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FDA Final Rule: CGMPs and Hazard Analysis and Risk-Based Preventive Controls for Food for Animals

On September 17, 2015, the federal Food and Drug Administration (“FDA”) released a major final rule to implement the Food Safety Modernization Act (“FSMA”): Current Good Manufacturing Practice, Hazard Analysis, and Risk-Based Preventive Controls for Food for Animals (the “Final Rule”), 80 Fed. Reg. 56170 (Sept. 17, 2015). Additional information on the FSMA and the Final Rule can be found on FDA’s website at FDA Food Safety Modernization Act (FSMA).

A brief overview follows, but for a more thorough and comprehensive report, this memorandum summarizes the major components of the Final Rule with a particular focus on the new provisions that were not included in the Proposed Rule or Supplemental Proposed Rule.


The Final Rule is a culmination of multiple years of rulemaking. Section 103 of FSMA added a new section 418 to the Federal Food, Drugs, and Cosmetics Act (FD&C Act) that required FDA to promulgate regulations that require registered food facilities to establish and implement a food safety system that includes hazard analysis and risk-based preventive controls. Many of the provisions in the Final Rule were initially introduced in prior FDA proposals. After significant input from industry stakeholders, FDA has incorporated many of these suggestions into the Final Rule.

The major provisions of the Final Rule include:

  • Current Good Manufacturing Practices (CGMPs) – Under Subpart B of the Final Rule, registered animal food facilities will need to comply with CGMPs that address food safety concerns associated with the manufacturing, processing, packing, and holding of food for animals.
  • Hazard Analysis and Risk-Based Preventive Controls – Under Subpart C of the Final Rule, certain domestic and foreign animal food facilities will need to establish and implement hazard analysis and risk-based preventive controls for animal food. Registered facilities subject to Subpart C must maintain a written food safety plan, perform a hazard analysis, and institute preventive controls to mitigate the identified hazards. Additionally, registered animal food facilities will be required to monitor their preventive controls, conduct verification activities to ensure the preventive controls are effective, take appropriate corrective actions, and maintain records documenting these actions.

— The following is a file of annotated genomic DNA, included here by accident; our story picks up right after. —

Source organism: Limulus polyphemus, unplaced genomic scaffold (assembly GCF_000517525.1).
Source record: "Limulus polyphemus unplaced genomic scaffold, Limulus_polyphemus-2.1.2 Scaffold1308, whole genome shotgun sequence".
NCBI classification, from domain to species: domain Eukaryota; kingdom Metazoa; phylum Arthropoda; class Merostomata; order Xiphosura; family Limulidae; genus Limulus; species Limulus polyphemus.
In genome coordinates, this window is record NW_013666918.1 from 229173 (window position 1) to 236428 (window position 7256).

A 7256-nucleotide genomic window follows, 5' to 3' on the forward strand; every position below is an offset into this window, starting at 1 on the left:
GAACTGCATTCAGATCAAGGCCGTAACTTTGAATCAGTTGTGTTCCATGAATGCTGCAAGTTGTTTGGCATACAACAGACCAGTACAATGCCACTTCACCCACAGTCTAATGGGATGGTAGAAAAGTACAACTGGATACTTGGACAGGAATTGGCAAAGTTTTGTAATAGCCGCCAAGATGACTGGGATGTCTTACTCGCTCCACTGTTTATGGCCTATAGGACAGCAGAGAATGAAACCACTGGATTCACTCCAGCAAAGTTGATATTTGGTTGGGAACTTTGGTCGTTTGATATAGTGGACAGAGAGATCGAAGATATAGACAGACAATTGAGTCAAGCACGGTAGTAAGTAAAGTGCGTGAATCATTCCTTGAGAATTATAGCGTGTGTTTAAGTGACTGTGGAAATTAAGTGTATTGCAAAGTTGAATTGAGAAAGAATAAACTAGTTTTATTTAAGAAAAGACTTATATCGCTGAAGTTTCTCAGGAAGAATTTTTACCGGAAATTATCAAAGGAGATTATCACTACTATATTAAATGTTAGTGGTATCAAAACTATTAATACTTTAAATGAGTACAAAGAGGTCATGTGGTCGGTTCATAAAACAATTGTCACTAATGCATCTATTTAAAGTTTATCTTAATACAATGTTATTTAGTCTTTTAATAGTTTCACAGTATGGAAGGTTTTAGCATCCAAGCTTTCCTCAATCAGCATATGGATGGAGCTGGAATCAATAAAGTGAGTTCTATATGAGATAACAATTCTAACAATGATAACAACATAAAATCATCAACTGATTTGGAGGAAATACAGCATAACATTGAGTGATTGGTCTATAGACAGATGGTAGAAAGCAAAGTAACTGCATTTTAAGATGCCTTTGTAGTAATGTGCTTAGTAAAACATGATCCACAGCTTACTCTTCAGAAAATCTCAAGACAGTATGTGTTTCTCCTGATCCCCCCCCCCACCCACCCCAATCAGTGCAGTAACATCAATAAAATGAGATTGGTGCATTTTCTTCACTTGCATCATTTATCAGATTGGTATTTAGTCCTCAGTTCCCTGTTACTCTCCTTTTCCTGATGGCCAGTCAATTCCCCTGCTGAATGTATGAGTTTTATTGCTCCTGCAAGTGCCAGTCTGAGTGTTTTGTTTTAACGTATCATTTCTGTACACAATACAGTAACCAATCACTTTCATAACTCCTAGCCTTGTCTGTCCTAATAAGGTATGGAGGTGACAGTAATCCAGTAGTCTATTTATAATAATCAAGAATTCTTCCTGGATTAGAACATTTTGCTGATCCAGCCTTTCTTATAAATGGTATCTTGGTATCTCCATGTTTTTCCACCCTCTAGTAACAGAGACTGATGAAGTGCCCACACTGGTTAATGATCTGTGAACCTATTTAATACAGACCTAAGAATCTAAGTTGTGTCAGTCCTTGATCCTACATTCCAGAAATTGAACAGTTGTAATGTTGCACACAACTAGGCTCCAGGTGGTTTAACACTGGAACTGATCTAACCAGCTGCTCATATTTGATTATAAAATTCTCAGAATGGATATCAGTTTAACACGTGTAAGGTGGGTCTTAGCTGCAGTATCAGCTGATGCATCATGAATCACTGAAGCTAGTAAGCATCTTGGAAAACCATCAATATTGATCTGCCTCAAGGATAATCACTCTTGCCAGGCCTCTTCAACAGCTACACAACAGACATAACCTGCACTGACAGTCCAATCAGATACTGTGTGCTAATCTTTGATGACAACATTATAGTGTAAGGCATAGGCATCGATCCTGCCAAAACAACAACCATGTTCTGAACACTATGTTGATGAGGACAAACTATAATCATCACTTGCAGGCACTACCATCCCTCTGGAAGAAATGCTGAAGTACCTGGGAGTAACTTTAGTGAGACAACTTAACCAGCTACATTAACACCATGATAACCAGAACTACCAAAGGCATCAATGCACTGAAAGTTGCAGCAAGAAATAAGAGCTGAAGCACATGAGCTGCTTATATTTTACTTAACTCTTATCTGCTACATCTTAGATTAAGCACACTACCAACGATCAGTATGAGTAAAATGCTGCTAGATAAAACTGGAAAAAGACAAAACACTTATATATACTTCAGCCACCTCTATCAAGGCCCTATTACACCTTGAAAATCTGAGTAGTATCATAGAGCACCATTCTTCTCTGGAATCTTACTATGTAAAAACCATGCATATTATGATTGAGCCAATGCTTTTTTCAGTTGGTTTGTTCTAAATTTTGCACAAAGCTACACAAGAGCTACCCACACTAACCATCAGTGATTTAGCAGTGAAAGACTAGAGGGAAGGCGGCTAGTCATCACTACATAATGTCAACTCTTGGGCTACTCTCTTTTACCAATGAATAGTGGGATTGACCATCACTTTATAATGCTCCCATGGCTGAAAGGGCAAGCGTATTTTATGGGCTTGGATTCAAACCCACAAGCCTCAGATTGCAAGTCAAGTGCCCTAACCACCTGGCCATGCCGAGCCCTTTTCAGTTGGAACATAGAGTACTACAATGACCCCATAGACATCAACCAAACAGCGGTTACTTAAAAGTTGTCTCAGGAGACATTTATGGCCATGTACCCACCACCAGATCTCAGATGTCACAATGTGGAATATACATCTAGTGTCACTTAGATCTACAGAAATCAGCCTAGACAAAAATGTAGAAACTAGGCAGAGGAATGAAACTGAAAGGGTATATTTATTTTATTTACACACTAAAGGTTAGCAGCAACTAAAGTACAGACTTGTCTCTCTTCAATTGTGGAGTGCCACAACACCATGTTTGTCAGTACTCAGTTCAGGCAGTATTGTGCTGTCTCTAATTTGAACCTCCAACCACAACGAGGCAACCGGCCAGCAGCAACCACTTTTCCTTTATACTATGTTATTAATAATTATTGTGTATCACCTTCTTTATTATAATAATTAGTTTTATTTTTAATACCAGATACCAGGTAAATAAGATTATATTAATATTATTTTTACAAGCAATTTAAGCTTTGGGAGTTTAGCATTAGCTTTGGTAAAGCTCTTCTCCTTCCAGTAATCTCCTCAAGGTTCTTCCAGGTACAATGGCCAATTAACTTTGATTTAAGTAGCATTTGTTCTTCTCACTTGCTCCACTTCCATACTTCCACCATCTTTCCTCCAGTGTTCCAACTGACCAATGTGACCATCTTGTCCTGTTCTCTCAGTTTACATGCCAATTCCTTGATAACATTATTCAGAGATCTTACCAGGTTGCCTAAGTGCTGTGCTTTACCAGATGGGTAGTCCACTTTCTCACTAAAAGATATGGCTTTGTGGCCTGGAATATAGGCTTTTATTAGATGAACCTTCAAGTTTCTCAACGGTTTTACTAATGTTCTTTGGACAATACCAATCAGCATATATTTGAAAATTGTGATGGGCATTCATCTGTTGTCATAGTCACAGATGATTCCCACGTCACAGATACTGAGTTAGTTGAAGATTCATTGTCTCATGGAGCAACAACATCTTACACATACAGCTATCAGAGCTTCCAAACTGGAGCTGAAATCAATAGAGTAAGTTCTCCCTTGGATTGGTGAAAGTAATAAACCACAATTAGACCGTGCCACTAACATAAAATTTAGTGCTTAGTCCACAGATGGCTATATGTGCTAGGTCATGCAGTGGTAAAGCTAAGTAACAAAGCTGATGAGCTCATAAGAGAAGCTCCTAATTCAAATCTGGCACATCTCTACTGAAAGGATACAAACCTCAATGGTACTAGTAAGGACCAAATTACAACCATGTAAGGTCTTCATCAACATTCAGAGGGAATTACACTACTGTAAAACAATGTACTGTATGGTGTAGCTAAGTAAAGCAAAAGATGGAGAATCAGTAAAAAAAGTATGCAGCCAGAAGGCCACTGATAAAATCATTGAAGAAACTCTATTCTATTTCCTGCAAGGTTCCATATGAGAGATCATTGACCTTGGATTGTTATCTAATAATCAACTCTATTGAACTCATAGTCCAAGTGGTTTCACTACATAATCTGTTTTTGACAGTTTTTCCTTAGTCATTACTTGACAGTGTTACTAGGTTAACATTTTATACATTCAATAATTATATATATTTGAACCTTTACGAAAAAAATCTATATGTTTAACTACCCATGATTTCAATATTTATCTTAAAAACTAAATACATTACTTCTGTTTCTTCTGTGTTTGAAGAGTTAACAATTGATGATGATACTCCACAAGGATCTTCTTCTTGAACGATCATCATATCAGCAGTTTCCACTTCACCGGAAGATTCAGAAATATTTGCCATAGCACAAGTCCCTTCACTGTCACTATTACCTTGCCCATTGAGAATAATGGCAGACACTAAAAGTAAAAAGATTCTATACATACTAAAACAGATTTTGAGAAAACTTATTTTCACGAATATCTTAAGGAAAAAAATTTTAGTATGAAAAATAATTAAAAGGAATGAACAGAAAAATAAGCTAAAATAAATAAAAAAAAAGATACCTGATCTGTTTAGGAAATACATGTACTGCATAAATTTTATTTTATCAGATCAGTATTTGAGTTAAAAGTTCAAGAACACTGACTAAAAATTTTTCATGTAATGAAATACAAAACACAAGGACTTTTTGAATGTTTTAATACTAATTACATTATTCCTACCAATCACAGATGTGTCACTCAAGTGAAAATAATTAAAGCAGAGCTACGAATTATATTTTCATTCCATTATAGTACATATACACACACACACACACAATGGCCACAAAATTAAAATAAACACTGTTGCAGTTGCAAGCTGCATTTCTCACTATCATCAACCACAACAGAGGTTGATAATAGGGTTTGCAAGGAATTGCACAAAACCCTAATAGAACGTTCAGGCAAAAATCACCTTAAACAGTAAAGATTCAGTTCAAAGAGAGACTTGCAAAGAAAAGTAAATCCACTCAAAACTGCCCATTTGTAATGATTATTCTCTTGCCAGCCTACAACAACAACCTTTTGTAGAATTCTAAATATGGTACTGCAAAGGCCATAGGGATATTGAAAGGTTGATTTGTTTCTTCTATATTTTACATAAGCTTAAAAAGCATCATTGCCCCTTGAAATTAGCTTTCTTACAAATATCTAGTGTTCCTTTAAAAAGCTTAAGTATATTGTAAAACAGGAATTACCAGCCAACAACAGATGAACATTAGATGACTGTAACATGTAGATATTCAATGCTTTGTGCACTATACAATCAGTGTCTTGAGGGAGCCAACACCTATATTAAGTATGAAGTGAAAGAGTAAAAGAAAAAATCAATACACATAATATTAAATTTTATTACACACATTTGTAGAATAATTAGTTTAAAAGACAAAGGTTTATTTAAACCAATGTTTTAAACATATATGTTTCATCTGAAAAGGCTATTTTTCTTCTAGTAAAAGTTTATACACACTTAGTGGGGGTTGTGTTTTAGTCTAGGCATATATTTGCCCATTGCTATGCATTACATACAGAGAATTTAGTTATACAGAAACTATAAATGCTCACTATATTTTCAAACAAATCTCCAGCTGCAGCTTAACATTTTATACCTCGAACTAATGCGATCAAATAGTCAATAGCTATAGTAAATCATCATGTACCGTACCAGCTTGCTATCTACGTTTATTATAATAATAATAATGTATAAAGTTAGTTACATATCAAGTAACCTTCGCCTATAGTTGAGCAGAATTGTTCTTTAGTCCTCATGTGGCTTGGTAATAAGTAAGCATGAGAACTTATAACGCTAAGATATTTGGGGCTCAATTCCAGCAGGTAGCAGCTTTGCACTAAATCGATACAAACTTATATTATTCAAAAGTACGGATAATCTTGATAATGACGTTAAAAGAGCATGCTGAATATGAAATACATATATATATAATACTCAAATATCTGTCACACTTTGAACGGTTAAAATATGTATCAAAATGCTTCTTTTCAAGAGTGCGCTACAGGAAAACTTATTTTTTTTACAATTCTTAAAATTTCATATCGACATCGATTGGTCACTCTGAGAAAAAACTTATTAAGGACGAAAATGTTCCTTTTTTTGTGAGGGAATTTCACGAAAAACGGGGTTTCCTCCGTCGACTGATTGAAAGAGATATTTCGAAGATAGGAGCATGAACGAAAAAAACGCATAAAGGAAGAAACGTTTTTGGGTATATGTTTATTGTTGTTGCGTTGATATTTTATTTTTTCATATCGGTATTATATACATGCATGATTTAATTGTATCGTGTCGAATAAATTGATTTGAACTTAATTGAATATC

• Supply-Chain Controls – Under Subpart E of the Final Rule, animal food manufacturing/processing facilities will be required to have a risk-based supply chain program for those raw materials and other ingredients for which the facility has identified a hazard requiring a supply-chain-applied control. If the animal food facility controls the hazard using preventive controls, or follows specific requirements when they rely on a customer to control the identified hazards, they do not need to have a supply-chain program for that hazard.  
    Animal food facilities will be responsible for ensuring that raw materials and other ingredients that are controlled by a supply-chain program are received only from approved suppliers.  
    Preventive controls will not be required at facilities when an identified hazard is controlled elsewhere in the distribution chain (e.g., a customer or other processor). The facility will have to disclose that the food is “not processed to control (identified hazard)” and will also have to obtain a written assurance from their customer in regards to actions that the customer agrees to take.
  • Vertically-Integrated Farming Operations – Feed mills associated with fully vertically-integrated farming operations (i.e., farms where the feed mill, animals, land, and establishment are all owned by the same entity) are considered “farms” and are not subject to the CGMPs or preventive controls. This is the case even in instances where the feed mill is not located on the same property as the animals.
    However, in the instance where a feel mill is owned by an entity that contracts out the task of raising the entity’s livestock or poultry, the feed mill is not considered to be part of a “farm.” FDA reasons that these feed mills cannot be considered part of a farm because they manufacture feed for animals that are not managed by the feed mill’s owner. As such, feed mills that serve contract livestock and poultry farmers are subject to the Final Rule’s CGMP and preventive controls requirements.
    Fearing that the farm exemption leaves significant gaps in the protection of human and animal health, FDA has indicated that the agency will propose a subsequent rulemaking that would apply CGMP and preventive control requirements to some feed mills that service fully vertically-integrated farming operations.
  • Staggered Compliance Timelines – The deadlines for compliance with the CGMPs and preventive controls will be staggered. Furthermore, “small” and “very small” businesses will have additional time to comply with the provisions of the Final Rule. Section VII discusses the compliance timelines in further detail.

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